Shadow work and pensions secretary Liam Byrne said: "The truth is the IT for Universal Credit appears to be nowhere near ready.  Universal Credit calculations depend on salary data from HMRC's new PAYE Real Time Information system.  Obligations for small firms to provide PAYE data on or before each employee payment have recently been delayed from April until October.  And DWP are so worried they are now barring access to their five main contractors.

“This scheme is now on the edge of disaster. ministers must admit this project is in crisis and start to fix it now – before millions of families tax credits are put at risk."

It was concerns over Universal Credit that prompted David Cameron to try and move Duncan Smith during last year's cabinet reshuffle. A replacement, it was hoped, might be more amenable to changes. But the Work and Pensions Secretary would not budge. Having devoted years in opposition and in government to the programme, he had no intention of being absent at the birth. Reluctantly, then, Cameron allowed him to remain in place. But with the government's reputation, as well that of Duncan Smith's, now staked on the reforms, he may yet come to regret his pusillanimity.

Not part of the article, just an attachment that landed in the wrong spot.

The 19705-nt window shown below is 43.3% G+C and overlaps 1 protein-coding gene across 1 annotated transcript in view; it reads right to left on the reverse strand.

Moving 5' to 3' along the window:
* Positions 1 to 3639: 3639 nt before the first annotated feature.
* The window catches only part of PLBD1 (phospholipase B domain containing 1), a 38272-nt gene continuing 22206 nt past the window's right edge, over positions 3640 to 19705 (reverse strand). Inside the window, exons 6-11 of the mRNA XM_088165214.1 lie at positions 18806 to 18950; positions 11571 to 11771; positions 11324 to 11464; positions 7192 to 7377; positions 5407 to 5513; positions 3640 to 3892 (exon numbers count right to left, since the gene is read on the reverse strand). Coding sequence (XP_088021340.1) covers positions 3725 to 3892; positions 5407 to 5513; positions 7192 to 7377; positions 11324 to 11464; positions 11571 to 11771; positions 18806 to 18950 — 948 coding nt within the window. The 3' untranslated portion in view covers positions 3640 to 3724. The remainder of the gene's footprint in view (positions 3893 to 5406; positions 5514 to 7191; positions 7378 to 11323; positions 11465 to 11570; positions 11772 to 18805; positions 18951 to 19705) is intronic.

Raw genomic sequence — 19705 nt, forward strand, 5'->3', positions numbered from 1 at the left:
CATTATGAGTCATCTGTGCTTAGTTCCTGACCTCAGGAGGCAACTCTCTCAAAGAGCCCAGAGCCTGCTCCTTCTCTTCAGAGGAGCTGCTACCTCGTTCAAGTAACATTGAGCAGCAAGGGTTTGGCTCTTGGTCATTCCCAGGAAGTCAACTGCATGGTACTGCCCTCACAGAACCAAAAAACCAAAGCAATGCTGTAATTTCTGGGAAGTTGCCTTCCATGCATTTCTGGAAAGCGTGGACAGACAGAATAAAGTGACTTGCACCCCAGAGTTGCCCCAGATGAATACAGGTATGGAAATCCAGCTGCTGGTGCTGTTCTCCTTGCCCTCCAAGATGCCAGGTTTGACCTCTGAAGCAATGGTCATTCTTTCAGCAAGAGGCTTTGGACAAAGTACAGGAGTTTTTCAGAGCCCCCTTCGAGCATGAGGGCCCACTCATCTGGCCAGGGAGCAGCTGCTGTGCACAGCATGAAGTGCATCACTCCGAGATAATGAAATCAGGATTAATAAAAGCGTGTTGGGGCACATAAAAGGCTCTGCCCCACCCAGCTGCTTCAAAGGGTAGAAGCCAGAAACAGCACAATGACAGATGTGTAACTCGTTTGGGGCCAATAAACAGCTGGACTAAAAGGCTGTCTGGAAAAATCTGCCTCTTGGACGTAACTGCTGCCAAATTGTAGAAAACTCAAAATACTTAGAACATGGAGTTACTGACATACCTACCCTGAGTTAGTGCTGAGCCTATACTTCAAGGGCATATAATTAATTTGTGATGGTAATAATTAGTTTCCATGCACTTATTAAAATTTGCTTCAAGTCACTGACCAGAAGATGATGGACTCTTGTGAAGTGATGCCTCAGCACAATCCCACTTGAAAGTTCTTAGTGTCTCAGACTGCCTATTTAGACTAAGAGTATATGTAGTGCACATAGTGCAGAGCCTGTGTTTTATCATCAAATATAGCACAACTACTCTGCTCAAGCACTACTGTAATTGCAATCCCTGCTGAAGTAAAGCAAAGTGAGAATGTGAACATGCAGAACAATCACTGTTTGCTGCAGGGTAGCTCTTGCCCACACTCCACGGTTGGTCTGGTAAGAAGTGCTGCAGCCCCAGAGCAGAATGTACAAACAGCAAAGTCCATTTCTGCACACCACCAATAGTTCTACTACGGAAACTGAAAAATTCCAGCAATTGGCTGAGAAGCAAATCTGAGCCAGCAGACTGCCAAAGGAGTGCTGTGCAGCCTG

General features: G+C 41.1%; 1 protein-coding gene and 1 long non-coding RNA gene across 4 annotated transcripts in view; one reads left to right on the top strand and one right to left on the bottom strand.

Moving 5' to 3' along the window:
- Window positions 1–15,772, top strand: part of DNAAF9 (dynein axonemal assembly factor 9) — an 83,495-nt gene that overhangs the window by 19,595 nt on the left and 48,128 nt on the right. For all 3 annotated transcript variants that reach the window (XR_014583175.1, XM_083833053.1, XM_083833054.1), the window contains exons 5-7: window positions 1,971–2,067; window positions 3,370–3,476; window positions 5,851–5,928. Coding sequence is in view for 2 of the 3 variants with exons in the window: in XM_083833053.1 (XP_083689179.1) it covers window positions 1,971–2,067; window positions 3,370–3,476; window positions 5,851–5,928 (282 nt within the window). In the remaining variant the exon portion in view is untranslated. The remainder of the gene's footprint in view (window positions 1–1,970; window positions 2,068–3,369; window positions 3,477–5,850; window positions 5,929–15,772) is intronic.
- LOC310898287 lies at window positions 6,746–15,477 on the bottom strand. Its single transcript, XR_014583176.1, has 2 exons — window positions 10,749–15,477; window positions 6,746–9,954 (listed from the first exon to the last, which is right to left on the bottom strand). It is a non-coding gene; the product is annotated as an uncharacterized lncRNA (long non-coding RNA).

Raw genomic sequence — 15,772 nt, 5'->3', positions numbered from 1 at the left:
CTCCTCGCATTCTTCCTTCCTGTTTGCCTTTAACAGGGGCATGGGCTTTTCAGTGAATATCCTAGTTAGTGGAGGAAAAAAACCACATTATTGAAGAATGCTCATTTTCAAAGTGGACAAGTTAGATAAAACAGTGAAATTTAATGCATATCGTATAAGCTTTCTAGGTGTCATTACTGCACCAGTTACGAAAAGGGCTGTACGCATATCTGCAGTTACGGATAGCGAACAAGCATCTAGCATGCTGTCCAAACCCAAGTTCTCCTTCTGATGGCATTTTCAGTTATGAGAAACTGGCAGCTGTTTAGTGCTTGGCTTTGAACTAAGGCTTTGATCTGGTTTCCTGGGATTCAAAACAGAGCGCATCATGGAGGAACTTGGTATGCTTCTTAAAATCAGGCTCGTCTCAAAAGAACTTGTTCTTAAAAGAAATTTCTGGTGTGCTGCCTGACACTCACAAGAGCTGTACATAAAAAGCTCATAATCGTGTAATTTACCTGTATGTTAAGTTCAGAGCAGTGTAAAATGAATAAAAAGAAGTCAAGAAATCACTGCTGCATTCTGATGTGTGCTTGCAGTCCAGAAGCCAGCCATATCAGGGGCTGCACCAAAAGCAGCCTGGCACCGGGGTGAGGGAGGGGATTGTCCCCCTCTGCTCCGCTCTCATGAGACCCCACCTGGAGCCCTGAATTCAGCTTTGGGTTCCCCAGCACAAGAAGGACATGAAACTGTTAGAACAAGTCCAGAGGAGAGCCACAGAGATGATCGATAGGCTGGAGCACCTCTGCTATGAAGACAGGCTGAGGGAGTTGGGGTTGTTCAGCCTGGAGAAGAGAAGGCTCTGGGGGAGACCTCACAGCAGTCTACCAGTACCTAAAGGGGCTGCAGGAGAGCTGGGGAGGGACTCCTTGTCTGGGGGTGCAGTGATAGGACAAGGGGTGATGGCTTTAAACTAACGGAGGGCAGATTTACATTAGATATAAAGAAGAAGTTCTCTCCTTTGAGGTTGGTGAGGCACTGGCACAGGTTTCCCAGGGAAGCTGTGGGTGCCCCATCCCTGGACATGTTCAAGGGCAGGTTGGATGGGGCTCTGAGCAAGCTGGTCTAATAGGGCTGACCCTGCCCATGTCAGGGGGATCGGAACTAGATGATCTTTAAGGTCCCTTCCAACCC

Work and Pensions Secretary Iain Duncan Smith outside Number 10 Downing Street. Photograph: Getty Images.

George Eaton is political editor of the New Statesman.

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How the shadow cabinet forced Jeremy Corbyn not to change Labour policy on Syria air strikes

Frontbenchers made it clear that they "would not leave the room" until the leader backed down. 

Jeremy Corbyn had been forced to back down once before the start of today's shadow cabinet meeting on Syria, offering Labour MPs a free vote on air strikes against Isis. By the end of the two-hour gathering, he had backed down twice.